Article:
Tender Is the Writer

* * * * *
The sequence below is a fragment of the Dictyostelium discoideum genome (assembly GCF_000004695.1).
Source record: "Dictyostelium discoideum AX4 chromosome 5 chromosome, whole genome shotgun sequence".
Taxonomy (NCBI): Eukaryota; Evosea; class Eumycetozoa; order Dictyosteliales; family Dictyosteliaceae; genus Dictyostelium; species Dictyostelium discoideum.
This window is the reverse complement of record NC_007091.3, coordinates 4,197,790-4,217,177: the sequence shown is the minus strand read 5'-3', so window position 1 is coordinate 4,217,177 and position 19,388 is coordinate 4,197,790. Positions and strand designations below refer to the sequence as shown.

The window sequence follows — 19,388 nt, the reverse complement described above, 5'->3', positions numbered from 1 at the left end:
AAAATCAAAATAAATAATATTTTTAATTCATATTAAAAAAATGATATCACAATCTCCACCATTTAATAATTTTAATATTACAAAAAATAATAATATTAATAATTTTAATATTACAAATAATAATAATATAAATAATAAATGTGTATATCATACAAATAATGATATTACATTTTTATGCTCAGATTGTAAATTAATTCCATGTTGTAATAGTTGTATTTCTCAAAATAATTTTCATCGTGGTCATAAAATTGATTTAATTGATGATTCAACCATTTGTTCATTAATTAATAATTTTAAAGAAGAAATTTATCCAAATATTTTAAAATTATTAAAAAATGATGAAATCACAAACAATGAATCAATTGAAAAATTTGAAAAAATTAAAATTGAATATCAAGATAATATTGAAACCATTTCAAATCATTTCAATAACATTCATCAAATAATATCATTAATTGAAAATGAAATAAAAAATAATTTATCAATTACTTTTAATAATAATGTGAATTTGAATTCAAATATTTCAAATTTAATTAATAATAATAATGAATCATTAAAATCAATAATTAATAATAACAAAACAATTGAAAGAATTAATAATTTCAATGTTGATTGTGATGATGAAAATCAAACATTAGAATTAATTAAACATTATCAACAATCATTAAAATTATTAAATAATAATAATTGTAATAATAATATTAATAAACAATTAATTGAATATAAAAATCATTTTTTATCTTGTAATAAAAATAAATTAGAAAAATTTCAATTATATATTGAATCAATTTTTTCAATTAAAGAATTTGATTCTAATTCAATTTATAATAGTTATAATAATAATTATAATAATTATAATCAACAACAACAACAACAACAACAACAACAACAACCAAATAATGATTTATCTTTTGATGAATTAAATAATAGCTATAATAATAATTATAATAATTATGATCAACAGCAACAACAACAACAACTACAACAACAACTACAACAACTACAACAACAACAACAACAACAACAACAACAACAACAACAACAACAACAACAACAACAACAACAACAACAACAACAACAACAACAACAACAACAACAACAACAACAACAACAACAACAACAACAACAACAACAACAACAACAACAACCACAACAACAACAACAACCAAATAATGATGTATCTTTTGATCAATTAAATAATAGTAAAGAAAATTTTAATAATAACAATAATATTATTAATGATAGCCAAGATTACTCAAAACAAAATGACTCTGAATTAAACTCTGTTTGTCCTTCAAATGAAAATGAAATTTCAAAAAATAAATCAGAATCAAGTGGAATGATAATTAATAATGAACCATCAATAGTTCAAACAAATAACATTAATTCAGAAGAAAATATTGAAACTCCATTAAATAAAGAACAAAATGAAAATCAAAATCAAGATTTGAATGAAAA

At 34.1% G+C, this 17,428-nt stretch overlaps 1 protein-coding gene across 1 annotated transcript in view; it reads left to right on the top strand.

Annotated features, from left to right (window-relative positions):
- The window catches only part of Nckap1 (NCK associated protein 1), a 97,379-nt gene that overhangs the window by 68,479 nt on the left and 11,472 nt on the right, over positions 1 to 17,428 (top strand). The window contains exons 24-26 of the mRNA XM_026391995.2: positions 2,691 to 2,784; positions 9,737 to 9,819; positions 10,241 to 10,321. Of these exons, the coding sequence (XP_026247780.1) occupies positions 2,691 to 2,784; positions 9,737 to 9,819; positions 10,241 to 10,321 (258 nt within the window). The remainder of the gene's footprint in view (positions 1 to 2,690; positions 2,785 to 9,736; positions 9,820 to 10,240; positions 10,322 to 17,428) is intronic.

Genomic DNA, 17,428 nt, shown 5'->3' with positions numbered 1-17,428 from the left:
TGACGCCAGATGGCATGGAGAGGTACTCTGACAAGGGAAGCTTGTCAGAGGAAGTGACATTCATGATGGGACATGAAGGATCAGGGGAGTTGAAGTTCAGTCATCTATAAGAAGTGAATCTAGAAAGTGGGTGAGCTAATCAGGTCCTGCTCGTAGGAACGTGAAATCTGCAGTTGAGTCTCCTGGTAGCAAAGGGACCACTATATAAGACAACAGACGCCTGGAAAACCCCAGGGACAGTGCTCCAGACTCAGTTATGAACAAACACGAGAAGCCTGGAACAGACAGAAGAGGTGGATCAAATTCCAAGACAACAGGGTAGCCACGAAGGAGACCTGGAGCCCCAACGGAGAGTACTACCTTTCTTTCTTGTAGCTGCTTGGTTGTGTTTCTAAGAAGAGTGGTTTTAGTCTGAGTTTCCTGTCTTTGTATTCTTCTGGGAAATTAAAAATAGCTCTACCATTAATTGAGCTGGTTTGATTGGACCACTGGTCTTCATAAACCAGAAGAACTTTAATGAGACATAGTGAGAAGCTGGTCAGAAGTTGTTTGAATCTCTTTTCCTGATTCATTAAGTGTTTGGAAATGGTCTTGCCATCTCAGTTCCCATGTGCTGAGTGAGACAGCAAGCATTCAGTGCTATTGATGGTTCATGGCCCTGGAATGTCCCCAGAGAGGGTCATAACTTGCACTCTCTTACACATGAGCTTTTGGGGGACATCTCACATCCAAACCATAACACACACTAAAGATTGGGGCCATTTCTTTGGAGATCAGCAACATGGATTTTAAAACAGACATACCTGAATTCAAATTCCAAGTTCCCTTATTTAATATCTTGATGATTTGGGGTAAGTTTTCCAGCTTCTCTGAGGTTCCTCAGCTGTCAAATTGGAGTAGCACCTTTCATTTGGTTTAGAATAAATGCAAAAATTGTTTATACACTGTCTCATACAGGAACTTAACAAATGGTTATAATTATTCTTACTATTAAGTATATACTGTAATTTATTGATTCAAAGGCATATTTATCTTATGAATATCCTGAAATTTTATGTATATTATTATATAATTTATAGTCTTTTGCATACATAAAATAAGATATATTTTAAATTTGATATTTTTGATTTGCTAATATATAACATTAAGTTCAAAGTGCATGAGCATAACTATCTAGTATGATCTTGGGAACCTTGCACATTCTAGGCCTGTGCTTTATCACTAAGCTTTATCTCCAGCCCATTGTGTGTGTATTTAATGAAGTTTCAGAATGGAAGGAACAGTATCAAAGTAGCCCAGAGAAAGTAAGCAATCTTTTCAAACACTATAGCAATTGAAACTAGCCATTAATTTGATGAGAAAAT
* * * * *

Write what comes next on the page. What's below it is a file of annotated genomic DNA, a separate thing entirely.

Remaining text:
F Scott Fitzgerald is the most irresistible of modern American writers, and readers return to his pages time and again. When Paradise Lost landed on my desk for review, I had just, over the past year, read through Fitzgerald’s major novels and stories, work I’ve known and admired for half a century. But classic literature is, in Pound’s great phrase, ‘news that stays news’, and I continue to read Fitzgerald as compulsively as I read the daily headlines. The problem with Fitzgerald has never been the work; it’s been the writing about him. The standard biography for some time has been Some Sort of Epic Grandeur, a 1981 study by Matthew J Bruccoli. It’s a reliable and boring compilation of facts, not as well written as the first major assessment of the life and work, The Far Side of Paradise by Arthur Mizener (1951)